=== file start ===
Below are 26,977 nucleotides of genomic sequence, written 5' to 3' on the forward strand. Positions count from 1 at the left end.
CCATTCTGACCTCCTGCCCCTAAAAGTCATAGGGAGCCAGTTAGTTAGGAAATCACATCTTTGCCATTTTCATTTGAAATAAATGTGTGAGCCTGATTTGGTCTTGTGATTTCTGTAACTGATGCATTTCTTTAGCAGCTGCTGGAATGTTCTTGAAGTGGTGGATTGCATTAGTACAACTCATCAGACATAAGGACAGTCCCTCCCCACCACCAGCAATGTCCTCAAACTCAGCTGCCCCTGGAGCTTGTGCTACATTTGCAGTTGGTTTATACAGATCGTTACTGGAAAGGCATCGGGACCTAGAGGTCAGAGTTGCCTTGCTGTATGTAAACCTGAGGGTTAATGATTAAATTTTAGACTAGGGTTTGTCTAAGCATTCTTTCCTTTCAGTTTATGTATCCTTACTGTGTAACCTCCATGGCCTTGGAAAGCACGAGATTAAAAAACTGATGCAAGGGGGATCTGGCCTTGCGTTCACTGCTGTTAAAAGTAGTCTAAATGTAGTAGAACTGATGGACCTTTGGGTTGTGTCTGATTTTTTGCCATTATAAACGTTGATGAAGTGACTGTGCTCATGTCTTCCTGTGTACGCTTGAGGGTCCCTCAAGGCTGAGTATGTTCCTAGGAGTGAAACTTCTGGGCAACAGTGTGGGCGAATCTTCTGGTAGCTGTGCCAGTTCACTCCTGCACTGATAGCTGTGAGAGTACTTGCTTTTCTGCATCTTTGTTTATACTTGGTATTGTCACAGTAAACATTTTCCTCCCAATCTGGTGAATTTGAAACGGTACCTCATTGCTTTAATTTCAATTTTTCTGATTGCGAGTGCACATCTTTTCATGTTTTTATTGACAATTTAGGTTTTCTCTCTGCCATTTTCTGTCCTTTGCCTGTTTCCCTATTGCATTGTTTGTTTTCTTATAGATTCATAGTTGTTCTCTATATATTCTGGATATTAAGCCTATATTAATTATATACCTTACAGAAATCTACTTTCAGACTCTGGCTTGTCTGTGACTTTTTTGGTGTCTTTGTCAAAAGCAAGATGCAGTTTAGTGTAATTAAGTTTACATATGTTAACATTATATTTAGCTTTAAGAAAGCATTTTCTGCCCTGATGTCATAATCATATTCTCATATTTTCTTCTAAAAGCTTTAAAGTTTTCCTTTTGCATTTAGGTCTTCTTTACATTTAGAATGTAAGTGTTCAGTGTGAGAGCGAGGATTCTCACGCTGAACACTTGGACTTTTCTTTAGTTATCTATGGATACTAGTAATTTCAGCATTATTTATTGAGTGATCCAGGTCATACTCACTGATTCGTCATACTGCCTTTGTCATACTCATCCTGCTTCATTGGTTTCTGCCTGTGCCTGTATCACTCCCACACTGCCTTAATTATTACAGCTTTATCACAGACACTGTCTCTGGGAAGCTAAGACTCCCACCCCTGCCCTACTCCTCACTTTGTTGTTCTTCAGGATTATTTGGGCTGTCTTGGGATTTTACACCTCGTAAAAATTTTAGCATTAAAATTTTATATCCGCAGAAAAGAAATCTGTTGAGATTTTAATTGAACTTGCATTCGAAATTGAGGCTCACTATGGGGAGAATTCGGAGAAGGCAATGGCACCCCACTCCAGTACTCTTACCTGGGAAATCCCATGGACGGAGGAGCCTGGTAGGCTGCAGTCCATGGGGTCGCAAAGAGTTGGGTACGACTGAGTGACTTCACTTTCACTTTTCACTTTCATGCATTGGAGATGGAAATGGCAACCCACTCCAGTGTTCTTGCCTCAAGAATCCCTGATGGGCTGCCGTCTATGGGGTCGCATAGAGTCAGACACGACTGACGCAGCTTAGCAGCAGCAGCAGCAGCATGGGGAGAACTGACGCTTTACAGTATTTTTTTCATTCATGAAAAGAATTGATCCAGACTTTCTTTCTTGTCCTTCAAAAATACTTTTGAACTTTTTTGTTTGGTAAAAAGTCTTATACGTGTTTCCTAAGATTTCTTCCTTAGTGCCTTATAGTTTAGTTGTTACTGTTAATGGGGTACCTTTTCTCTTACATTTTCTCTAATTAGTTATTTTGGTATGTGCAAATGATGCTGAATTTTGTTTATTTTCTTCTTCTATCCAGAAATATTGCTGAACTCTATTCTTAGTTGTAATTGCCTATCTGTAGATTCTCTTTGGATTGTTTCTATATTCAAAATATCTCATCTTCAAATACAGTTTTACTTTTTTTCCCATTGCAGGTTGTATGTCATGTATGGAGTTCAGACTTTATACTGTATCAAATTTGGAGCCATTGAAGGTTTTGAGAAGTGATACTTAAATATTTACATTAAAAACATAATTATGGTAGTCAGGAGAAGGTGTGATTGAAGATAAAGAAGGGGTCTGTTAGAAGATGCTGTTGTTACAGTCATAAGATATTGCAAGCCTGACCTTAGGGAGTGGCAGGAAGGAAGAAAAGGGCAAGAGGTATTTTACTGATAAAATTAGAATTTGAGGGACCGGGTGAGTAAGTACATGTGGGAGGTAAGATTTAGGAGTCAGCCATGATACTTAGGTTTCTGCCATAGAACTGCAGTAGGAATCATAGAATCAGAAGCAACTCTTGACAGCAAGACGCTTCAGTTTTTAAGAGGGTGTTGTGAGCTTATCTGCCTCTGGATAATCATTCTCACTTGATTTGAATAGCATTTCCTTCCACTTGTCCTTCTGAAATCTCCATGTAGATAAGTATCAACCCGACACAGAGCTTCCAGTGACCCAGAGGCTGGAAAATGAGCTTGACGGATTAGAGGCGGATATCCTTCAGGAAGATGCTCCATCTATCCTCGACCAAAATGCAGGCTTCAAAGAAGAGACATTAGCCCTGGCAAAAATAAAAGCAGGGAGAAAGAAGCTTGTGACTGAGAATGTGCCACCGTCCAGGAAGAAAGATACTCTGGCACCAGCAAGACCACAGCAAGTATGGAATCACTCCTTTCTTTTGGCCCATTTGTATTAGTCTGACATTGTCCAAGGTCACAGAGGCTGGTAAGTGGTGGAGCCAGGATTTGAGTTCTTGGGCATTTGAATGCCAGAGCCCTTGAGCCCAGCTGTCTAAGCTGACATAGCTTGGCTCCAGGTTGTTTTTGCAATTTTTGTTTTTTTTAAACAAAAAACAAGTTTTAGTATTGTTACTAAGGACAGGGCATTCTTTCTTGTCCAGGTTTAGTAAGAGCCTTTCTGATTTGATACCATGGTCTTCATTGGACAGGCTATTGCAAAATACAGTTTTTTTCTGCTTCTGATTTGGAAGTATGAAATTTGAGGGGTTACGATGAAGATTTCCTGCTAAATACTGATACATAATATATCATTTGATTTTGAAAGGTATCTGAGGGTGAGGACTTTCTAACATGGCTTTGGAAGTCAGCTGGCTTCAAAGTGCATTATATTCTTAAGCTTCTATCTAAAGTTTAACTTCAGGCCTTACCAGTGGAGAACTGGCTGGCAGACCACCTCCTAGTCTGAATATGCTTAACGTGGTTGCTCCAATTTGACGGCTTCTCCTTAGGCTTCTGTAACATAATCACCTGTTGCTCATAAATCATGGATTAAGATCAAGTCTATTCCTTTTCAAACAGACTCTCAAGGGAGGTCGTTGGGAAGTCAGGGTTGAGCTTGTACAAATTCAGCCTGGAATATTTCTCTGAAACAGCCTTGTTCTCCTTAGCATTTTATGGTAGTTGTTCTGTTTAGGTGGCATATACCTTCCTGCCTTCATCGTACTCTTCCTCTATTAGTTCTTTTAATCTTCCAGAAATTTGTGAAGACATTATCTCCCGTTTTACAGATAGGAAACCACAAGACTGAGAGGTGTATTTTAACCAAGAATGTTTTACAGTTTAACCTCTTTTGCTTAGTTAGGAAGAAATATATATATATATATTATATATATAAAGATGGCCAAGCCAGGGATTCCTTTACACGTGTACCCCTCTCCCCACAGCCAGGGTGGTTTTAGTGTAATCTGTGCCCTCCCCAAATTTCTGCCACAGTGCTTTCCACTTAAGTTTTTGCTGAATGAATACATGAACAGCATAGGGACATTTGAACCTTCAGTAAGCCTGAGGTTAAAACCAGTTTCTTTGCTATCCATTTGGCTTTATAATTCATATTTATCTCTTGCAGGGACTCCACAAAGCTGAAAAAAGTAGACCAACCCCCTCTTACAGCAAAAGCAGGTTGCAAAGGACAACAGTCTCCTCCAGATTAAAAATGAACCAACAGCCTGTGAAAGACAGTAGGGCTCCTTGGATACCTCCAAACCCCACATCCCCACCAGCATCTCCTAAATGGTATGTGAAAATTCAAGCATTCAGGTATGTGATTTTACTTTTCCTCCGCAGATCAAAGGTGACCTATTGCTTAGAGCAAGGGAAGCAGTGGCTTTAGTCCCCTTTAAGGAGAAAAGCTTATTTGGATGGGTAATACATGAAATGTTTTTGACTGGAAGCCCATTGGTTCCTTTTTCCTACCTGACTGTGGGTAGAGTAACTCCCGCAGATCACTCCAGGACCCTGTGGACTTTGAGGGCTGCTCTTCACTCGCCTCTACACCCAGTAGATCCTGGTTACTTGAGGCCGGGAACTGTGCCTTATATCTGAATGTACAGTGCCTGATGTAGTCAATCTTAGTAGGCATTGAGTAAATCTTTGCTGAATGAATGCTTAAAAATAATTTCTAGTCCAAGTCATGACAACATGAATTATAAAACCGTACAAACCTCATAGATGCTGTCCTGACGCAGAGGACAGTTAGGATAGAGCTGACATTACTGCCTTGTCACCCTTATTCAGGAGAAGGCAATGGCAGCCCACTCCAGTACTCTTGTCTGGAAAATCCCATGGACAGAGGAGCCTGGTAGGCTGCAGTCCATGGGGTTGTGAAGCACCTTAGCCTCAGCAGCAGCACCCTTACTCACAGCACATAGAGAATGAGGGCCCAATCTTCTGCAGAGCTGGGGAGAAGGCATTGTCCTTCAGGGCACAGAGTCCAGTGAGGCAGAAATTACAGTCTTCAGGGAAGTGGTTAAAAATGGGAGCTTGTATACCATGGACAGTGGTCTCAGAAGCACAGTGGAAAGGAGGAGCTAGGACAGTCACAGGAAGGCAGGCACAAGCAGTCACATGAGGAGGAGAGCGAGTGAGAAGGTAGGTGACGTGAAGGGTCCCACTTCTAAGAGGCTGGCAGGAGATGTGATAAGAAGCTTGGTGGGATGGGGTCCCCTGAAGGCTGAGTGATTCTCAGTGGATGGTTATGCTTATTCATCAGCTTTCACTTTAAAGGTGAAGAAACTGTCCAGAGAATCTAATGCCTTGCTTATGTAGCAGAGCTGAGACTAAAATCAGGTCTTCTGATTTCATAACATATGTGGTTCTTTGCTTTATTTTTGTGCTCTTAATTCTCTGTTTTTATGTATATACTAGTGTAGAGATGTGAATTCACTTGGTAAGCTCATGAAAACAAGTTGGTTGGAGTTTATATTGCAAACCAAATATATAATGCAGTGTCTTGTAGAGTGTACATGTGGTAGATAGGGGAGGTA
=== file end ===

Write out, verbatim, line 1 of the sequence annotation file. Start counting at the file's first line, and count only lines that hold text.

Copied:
Below are 26,977 nucleotides of genomic sequence, written 5' to 3' on the forward strand. Positions count from 1 at the left end.